SA coastal wetlands
Coastal wetlands Adelaide International Bird Sanctuary National Park - Winaityinaityi Pangkara © Department for Environment and Water

Ocean stories

A smart way forward for blue carbon in South Australia - the Adelaide coastal wetlands restoration project

Fighting climate change through blue carbon with partners Smartgroup and the South Australian government

Science shows that—combined with cutting fossil-fuel use and accelerating renewable energy solutions—natural climate solutions can help us mitigate the worst impacts of climate change.

Carbon captured from the atmosphere in trees, other plansts and soils is known as carbon sequestration. It's a natural climate solution that can help in the battle to fight climate change.

Blue carbon is CO2  that is captured by coastal wetlands - mangroves, salt marshes and seagrasses. If undisturbed, it can remain in the sediment for thousands of years, making it one of the most powerful natural solutions to climate change.

Coastal wetlands are rapidly disappearing worldwide. They are being converted for agriculture, aquaculture and urban development. We are working to protect and conserve our southern coastal wetlands as a way to fight climate change.

A smart partnership for blue carbon

The Nature Conservancy Australia, the South Australian Government and Smartgroup have partnered to secure a new site in South Australia, for the Adelaide coastal wetlands restoration project. They have worked with coastal ecologists to seek a site that will have the biggest impact for the local environment as well as carbon capture and storage.

Smartgroup, a leading provider of salary packaging and novated car leasing, is one of the first Australian companies to invest in a blue carbon project. This partnership between Smartgroup and The Nature Conservancy provides an opportunity for an important investment in blue carbon in South Australia .

This blue carbon project will restore mangrove and saltmarsh habitats on a property at Webb Beach, 50km north of Adelaide. The project will restore natural tidal flow to the wetlands, which will expand the area where mangroves and saltmarsh can grow.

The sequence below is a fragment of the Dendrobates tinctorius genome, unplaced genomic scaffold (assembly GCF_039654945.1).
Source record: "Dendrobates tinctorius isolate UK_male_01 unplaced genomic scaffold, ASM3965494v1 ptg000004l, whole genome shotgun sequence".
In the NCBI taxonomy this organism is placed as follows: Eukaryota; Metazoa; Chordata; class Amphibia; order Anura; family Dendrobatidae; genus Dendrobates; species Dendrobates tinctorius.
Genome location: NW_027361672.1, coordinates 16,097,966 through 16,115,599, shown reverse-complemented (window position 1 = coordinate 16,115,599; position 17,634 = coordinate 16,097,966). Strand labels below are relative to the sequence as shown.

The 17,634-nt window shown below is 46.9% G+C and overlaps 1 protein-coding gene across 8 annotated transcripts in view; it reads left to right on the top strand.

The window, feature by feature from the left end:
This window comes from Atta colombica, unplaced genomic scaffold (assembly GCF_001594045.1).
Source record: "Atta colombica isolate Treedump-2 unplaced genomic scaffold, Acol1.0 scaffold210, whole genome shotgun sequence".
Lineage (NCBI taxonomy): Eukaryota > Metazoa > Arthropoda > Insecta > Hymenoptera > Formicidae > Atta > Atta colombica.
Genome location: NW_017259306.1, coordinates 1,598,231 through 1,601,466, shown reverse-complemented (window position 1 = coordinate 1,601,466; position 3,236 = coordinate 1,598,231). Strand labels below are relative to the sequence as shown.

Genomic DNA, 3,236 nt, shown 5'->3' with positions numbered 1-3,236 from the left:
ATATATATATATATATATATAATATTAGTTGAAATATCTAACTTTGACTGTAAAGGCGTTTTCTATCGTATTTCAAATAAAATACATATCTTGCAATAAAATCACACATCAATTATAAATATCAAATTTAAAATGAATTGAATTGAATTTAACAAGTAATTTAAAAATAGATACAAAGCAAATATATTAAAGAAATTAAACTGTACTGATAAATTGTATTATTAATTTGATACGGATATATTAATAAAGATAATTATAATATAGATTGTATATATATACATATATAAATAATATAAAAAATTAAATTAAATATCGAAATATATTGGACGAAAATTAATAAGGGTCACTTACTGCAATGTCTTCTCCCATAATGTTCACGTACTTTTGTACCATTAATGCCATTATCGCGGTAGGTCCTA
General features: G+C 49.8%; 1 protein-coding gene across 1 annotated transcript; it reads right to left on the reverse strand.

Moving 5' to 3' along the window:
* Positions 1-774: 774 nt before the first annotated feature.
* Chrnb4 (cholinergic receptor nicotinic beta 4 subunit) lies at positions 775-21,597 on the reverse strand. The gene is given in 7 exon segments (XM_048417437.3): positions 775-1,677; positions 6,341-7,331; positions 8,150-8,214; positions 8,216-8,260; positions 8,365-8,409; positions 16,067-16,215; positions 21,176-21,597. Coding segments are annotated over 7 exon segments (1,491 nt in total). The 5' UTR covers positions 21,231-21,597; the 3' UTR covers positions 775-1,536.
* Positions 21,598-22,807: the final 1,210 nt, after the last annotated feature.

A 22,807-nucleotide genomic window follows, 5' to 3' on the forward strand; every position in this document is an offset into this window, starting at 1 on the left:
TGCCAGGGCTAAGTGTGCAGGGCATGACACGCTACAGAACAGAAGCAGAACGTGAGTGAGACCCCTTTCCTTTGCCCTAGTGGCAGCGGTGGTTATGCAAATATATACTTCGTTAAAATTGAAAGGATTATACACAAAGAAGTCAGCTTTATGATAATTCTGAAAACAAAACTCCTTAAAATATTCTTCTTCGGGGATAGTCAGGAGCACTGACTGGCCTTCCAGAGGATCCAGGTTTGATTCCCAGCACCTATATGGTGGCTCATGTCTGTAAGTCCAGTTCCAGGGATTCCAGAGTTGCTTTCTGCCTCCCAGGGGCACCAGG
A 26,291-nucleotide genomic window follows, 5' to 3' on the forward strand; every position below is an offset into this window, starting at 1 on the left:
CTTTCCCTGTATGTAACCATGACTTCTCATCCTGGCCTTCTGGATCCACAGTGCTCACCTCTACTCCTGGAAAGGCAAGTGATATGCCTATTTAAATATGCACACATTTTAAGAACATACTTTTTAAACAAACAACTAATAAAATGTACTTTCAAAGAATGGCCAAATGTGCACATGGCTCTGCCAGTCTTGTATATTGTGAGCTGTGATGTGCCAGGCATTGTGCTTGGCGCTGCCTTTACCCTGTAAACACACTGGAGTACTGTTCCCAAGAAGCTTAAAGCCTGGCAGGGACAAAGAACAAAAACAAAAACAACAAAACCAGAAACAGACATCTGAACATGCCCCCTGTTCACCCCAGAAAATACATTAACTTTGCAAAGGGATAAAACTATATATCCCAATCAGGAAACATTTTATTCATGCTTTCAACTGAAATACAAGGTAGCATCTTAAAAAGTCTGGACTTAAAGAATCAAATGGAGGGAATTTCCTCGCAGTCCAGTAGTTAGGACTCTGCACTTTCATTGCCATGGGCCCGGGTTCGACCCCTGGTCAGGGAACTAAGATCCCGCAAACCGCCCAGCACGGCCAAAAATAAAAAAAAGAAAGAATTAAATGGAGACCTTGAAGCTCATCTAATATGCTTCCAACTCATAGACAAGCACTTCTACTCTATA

The project will have many conservation benefits, including coastal protection, tidal retreat, the creation of fish habitat and expansion of important Australian and migratory shorebirds roosting and feeding habitat.


South Australia’s coastal wetlands are of national biodiversity significance and provide vast opportunities to advance a blue carbon economy and help mitigate climate change.

A haven for shorebirds

The Webb Beach site adjoins the Adelaide International Bird Sanctuary National Park - Winaityinaityi Pangkara, a critically important habitat for many Australian and migratory shorebirds.

Around 15,000 shorebirds gather at the Bird Sanctuary each year before migrating to breeding grounds in China, Siberia and East Asia. Expanding this habitat will strengthen global conservation efforts along one of the world’s three great migratory bird flight paths.

The area supports the iconic migratory birds such as the Eastern Curlew, Bar-tailed Godwit and Great Knot. The Bird Sanctuary also provides habitat for important birds like the Elegant Parrot and Gulf St Vincent Slender-billed Thornbill.

Bar-tailed Godwit
Bar-tailed Godwit flying over Gulf St Vincent © Chris Purnell/Birdlife Australia

This partnership with Smartgroup is an important step towards a collaborative approach that will be necessary to stem the ongoing impact of climate change across Australia. 

The Nature Conservancy is at the forefront of blue carbon science in Australia.

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